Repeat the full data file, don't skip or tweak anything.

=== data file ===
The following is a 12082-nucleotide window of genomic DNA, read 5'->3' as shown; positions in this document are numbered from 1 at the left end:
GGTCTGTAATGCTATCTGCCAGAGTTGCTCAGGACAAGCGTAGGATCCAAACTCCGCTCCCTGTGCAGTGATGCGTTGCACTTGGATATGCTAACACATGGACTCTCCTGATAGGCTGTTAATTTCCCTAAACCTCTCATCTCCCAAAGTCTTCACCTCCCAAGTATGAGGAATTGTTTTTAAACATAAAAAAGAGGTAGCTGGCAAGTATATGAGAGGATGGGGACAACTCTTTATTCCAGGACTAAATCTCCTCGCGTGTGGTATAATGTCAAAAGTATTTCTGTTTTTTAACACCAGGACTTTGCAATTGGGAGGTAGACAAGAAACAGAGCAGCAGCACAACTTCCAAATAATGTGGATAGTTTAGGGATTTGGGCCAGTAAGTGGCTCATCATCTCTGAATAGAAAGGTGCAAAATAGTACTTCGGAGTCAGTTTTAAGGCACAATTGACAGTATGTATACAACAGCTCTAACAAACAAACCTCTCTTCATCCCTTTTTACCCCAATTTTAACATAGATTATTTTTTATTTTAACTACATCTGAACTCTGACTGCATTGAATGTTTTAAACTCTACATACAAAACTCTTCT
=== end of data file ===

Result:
The following is a 12082-nucleotide window of genomic DNA, read 5'->3' as shown; positions in this document are numbered from 1 at the left end:
GGTCTGTAATGCTATCTGCCAGAGTTGCTCAGGACAAGCGTAGGATCCAAACTCCGCTCCCTGTGCAGTGATGCGTTGCACTTGGATATGCTAACACATGGACTCTCCTGATAGGCTGTTAATTTCCCTAAACCTCTCATCTCCCAAAGTCTTCACCTCCCAAGTATGAGGAATTGTTTTTAAACATAAAAAAGAGGTAGCTGGCAAGTATATGAGAGGATGGGGACAACTCTTTATTCCAGGACTAAATCTCCTCGCGTGTGGTATAATGTCAAAAGTATTTCTGTTTTTTAACACCAGGACTTTGCAATTGGGAGGTAGACAAGAAACAGAGCAGCAGCACAACTTCCAAATAATGTGGATAGTTTAGGGATTTGGGCCAGTAAGTGGCTCATCATCTCTGAATAGAAAGGTGCAAAATAGTACTTCGGAGTCAGTTTTAAGGCACAATTGACAGTATGTATACAACAGCTCTAACAAACAAACCTCTCTTCATCCCTTTTTACCCCAATTTTAACATAGATTATTTTTTATTTTAACTACATCTGAACTCTGACTGCATTGAATGTTTTAAACTCTACATACAAAACTCTTCT